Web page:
Often, we seek certainty and absolute answers in a world filled with grey areas and several pathways that we can take. This is quite a dilemma when one also approaches this with a religious worldview that may tend toward comforting us more than encouraging us to ask questions, take risks, and fall into our faith rather than control it—or at least we believe we are setting the boundaries of it. Trauma and fear are natural dance partners in a conundrum such as this and my call for lament, though biblically grounded, is also forged out of nearly 500 years of various forms of chattel slavery in the U.S.—forced labor, domestic servitude, forced child labor, sex trafficking at all age levels, debt bondage, forced marriage, prisons. When we have a history of learned inhumanity such as this, those lesson are both consciously and unconsciously brought to bear in the kind of inhumane treatment folks arriving from our southern borders receive.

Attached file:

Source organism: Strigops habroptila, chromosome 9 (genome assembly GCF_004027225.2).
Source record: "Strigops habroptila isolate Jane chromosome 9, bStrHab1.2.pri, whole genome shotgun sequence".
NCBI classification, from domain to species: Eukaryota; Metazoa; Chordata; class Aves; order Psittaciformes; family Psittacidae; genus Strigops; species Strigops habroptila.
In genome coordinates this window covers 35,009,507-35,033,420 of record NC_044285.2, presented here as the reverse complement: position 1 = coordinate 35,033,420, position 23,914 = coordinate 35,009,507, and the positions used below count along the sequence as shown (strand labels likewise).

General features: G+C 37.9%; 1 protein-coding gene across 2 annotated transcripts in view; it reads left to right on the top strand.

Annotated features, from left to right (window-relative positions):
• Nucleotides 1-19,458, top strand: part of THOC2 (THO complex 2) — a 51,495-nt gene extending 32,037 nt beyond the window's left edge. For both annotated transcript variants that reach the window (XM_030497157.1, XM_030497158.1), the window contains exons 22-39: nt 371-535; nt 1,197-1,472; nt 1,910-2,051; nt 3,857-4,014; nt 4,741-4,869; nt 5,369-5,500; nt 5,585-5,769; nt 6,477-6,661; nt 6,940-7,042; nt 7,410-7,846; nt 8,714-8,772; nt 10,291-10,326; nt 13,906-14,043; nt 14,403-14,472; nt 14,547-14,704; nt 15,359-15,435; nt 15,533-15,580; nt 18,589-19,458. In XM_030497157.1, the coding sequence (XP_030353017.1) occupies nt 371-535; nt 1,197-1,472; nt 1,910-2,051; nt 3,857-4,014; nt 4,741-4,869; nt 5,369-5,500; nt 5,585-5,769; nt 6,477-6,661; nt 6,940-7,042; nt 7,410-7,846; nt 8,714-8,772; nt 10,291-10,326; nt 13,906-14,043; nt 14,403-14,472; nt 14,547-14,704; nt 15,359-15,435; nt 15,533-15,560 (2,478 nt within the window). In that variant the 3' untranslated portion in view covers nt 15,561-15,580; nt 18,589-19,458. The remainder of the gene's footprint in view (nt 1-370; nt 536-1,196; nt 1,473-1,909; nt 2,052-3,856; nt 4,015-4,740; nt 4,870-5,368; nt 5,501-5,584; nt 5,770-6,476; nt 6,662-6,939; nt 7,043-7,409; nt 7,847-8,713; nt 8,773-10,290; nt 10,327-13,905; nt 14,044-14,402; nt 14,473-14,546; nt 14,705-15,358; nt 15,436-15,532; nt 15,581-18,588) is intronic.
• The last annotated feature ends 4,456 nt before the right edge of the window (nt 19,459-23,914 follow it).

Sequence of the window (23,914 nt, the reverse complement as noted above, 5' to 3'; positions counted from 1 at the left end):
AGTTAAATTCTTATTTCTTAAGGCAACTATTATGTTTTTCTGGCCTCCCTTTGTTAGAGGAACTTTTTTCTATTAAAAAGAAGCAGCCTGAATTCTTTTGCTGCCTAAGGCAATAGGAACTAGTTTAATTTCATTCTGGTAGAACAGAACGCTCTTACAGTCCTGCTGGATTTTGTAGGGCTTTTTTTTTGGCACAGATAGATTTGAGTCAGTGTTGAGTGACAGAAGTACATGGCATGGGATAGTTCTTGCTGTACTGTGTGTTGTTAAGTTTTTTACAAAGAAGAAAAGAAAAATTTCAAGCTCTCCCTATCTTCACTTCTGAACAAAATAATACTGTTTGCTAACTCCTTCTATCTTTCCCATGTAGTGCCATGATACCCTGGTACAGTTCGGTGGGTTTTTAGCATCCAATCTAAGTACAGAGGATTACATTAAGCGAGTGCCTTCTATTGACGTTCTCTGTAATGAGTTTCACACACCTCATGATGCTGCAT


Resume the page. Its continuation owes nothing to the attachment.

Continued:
Lament is telling the truth about what we see, what we do, what we tolerate, what we remain unaware of, what we refuse to see. It is a hard process but when done in community we can find our way back to basic human decency and, perhaps, compassion and the prospect of truly living together while being guided by not only a faith that is robust and holy, but a civil religion that begins with “We hold these truths to be self-evident…”
As we focus on borders, it is apt that Reverend Adams’ voice be heard among my respondents. His are words from the daily, everyday experiences of what it means to live at, near, around part of our southern border are tangible. In his response, he tells us stories about Guillermina, Joel, Yoribeth, and Alison who he has met in his ministry at the border and those who have come through the doors of the Migrant Resource Center as they echo the stories of so many more at our southern border. I respond with one of my own.